Jan 4, 2010

150: (500) Days of Summer, The Princess and the Frog

Photo Sharing and Video Hosting at Photobucket (500) DAYS OF SUMMER (Marc Web, 2009): Bearing a degree of emotional sincerity atypical to its indie-approved brand of self-identifying quirk, the gimmicky (500) Days of Summer can be said to succeed in spite of itself. Honesty is key here, as the central conceit - the roughly year-and-a-half long emotional rollercoaster the main character, Tom Hansen (the always superb Joseph Gordot-Levitt), experiences as a result of his relationship with Summer Finn (Zooey Deschanel) - is explicitly titular, explored in bits and pieces shuffled back and forth in time. Many have compared the film to Annie Hall (which also begins post-breakup looking back), but more appropriate to these eyes is Scenes from a Marriage, albeit through a far inferior, twee lens. Abound conventions (the supporting characters en masse) and the occasional nugget of overwrought wit (the final "gotcha" moment) threaten, but fail, to cripple the leads' revelatory sincerity, best marked by two scenes, both transcendent, one an upper (bluebird), the other a heartbreaker (park bench). B

Photo Sharing and Video Hosting at Photobucket THE PRINCESS AND THE FROG (Ron Clements and John Musker, 2009): While at times suggesting a manic greatest-hits package of Disney's modern catalogue - complete with ready-for-Broadway musical numbers and supporting characters bordering on racial stereotypes - the emotionally earnest The Princess and the Frog more routinely reminds one of the Mouse House's original golden days. Much has been touted about the utilization of an African American character - the first among the Disney line of "princesses" (to say nothing of other ethnic backgrounds already represented) - but advertising campaigns be damned, the film is most progressive in its decision to not emphasize the color of its hard-working heroine's skin, but rather the cultural and economic roots that drive her desires and passions (see an interesting angle on the film's purported race card here, and then here). The New Orleans setting is surely an olive branch apology of sorts for Katrina and its portrayal of history a bit idealistic, but as far as instilling humanistic values across class boundaries (far and away more substantial than the racial kind, argues the film), The Princess and the Frog is nearly unparalleled. B+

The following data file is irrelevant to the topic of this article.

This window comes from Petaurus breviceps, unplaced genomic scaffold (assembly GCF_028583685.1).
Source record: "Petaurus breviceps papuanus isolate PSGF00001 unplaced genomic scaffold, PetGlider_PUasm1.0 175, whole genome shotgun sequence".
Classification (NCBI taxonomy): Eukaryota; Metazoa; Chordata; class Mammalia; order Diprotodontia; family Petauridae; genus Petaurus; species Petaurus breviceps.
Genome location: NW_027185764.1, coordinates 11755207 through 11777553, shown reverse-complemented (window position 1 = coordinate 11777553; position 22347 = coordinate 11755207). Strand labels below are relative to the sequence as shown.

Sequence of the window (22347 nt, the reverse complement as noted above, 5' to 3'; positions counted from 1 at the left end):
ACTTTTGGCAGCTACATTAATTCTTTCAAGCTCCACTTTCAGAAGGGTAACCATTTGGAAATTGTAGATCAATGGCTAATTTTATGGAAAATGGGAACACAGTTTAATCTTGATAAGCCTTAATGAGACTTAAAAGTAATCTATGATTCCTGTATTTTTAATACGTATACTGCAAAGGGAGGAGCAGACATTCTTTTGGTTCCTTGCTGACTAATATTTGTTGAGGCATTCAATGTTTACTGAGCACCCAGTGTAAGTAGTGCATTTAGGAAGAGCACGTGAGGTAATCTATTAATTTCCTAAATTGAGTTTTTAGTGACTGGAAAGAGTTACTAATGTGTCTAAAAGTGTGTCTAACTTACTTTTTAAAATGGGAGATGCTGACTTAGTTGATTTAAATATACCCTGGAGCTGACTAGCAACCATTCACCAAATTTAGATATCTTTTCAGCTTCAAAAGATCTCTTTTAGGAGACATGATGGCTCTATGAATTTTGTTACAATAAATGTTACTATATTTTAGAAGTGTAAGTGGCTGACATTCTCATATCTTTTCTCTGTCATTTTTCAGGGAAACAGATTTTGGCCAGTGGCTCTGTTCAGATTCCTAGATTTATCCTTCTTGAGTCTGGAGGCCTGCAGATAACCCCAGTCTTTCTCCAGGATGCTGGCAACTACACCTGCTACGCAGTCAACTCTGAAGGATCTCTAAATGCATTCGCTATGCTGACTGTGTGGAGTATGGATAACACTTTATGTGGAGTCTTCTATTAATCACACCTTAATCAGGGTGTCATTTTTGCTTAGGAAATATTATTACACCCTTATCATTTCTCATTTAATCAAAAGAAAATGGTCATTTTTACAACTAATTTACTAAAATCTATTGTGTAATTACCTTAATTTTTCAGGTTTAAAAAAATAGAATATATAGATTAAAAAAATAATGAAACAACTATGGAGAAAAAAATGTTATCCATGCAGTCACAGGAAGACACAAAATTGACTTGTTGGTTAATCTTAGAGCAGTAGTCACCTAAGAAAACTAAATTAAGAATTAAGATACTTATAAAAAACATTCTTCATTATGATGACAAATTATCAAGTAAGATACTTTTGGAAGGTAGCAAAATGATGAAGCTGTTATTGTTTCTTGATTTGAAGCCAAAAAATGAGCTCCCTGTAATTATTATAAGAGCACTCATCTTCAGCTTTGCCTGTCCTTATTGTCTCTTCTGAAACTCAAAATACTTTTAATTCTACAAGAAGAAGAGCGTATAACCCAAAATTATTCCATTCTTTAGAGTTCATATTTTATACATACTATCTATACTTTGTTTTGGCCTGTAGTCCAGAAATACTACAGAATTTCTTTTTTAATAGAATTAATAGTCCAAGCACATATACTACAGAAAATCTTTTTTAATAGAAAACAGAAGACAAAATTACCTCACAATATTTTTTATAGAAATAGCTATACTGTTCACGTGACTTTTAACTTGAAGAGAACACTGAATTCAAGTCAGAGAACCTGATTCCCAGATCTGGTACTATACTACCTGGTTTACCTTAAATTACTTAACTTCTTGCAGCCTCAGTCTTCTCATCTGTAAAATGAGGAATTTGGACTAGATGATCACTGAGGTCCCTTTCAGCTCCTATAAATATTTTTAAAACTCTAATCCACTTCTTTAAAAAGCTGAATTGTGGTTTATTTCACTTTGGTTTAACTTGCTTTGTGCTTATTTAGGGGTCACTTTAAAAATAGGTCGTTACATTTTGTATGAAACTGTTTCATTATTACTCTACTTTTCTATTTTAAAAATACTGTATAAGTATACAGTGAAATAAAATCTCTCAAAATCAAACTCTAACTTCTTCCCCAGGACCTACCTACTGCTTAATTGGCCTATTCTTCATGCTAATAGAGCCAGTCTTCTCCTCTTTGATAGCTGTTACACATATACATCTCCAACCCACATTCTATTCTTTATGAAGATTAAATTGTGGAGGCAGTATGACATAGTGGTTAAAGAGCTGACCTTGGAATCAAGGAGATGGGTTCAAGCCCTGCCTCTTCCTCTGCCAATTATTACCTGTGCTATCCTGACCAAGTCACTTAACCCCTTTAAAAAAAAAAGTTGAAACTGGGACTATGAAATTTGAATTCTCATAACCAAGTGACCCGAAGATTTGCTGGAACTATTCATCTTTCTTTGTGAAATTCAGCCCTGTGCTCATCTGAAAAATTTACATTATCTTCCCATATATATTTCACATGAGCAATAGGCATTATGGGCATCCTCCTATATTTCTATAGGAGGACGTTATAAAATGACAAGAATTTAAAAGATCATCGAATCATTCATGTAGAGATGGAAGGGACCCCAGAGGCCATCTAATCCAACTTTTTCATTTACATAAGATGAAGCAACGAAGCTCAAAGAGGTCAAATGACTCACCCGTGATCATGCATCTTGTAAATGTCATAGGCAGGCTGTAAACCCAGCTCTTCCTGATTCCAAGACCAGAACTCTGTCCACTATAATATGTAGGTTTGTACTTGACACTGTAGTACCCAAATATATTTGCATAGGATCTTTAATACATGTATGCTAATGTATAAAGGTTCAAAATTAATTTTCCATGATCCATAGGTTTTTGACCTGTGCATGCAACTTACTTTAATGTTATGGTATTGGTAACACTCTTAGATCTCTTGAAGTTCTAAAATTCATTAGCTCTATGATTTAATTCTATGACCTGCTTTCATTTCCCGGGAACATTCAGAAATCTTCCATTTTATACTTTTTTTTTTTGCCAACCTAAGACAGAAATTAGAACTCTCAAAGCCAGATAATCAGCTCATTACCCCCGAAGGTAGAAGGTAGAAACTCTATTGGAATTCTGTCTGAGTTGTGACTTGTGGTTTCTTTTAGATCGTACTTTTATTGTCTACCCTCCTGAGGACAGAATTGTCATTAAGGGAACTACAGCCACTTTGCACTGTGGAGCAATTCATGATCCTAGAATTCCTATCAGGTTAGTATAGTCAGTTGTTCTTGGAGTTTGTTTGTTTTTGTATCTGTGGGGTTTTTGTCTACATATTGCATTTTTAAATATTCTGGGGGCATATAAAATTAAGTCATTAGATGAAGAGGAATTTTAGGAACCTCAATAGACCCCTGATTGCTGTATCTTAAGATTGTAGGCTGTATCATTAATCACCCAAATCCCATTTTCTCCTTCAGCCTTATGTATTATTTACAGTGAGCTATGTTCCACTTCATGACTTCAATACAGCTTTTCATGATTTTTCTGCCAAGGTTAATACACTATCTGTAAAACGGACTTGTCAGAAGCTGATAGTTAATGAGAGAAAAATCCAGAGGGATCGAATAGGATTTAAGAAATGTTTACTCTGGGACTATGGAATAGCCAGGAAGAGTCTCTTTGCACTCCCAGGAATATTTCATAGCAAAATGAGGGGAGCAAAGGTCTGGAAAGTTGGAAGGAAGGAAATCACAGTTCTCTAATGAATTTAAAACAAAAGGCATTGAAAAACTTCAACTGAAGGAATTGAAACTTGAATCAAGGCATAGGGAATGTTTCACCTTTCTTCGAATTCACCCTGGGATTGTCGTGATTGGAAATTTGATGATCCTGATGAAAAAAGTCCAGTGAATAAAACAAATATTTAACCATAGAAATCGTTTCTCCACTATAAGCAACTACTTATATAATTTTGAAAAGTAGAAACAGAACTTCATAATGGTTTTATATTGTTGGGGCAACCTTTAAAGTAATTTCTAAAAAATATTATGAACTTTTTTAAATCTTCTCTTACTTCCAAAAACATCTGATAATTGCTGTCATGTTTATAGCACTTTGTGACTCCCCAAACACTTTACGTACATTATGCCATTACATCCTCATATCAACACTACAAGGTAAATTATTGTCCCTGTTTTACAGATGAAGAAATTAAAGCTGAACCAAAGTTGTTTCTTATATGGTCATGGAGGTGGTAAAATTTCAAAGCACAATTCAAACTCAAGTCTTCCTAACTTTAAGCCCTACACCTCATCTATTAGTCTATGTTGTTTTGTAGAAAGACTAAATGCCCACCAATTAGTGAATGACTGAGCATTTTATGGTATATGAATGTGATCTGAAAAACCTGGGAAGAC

1. I'm basically with you on (500) Days of Summer; the only reason I can't quite embrace it in spite of its moments of emotional sincerity is the feeling that this is basically the same old rom-com b.s. dressed up in indie-twee clothing. (The closing moment of "overwought wit" clinches that feeling for me.) Once in a while, though, sure, it feels somewhat revelatory, and yeah, I also think the two lead actors are responsible for them.

    Also, I wish I could comment on the Scenes from a Marriage comparison, which sounds interesting; this is, alas, one of my many blind spots.

  2. Great blurbs. I really agree with what you wrote on both counts.